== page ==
He climbed onto the horse as it started to drizzle, but no amount of rain could dampen his spirits. He had just wed his bride in a traditional Sikh Indian ceremony, and now it was time to celebrate. His groomsmen followed behind during the baraat, laughing and dancing their way down the street toward the reception location and Nathan’s new family.
Nathan was carried inside upon the shoulders of his friends and family, where he changed into his tuxedo. To celebrate the union of two different cultures, Anureet and Nathan had a short exchange of vows following their Indian ceremony. Why wed only once, when two ceremonies are twice as nice? On this day, Anureet and Nathan were blessed with twice the joy, twice the beauty. Twice the love.
Anureet entered with both her parents, while Nathan waited patiently.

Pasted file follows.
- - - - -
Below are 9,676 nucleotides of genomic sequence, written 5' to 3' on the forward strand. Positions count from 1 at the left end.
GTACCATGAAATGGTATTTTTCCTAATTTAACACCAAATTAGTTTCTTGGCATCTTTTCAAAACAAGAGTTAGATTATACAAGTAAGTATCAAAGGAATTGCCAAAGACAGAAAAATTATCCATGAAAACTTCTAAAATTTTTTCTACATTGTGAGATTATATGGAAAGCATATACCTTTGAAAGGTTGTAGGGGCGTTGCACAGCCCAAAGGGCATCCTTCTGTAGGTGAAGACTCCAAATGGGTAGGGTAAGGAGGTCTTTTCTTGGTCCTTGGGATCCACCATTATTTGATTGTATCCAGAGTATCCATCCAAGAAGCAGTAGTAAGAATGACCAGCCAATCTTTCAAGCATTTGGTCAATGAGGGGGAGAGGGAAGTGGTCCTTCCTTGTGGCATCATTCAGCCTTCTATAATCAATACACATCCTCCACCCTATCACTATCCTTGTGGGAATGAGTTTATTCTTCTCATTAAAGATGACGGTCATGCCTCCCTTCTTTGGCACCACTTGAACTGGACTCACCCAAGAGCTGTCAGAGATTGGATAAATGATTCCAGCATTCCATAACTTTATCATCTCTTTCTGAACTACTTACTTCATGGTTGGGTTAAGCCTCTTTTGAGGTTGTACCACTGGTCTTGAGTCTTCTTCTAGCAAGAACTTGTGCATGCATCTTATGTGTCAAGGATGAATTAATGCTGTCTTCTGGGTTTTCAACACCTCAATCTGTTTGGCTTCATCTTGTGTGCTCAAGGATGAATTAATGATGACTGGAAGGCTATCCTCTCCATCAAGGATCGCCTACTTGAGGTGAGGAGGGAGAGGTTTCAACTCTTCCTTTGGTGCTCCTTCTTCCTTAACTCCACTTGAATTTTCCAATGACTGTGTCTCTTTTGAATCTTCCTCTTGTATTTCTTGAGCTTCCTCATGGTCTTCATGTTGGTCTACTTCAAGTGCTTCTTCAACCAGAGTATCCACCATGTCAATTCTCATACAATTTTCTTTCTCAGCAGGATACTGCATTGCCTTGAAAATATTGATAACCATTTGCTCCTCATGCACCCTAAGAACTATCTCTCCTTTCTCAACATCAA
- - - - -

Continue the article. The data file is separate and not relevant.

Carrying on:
Anureet stayed in her traditional Indian lehenga for the ceremony, but she changed her hair for something a little more elaborate.
Nathan’s face showed his joy clearly.
A congratulatory hug.
Since Nathan had changed out of his Indian garb, we stepped outside after the ceremony for a few more portraits.
The rain held off just long enough for us to get through photos.
Nathan, I can’t decide which outfit complements you more! You make one dapper groom.
And Anureet! Rawr.
Anureet’s henna took 8 hours to complete, but it was worth it! Gorgeous!
The entire wedding party was so supportive, and a blast to be around!
The toasts provided perfect entertainment, with the right mix of laughter…
Anureet and Nathan started the dancing with a tender First Dance.
But then she and her dad got the party started right! I keep telling Ed that if were ever to have a vow renewal, we’re having an Indian wedding. These people know how to party!
I’ll end with this photo of Anureet and Nathan celebrating their love, supported on the shoulders of their loved ones. Literally.
Here’s to getting married. Twice! And being carried through celebrations, whether by horse or shoulders of family. Cheers!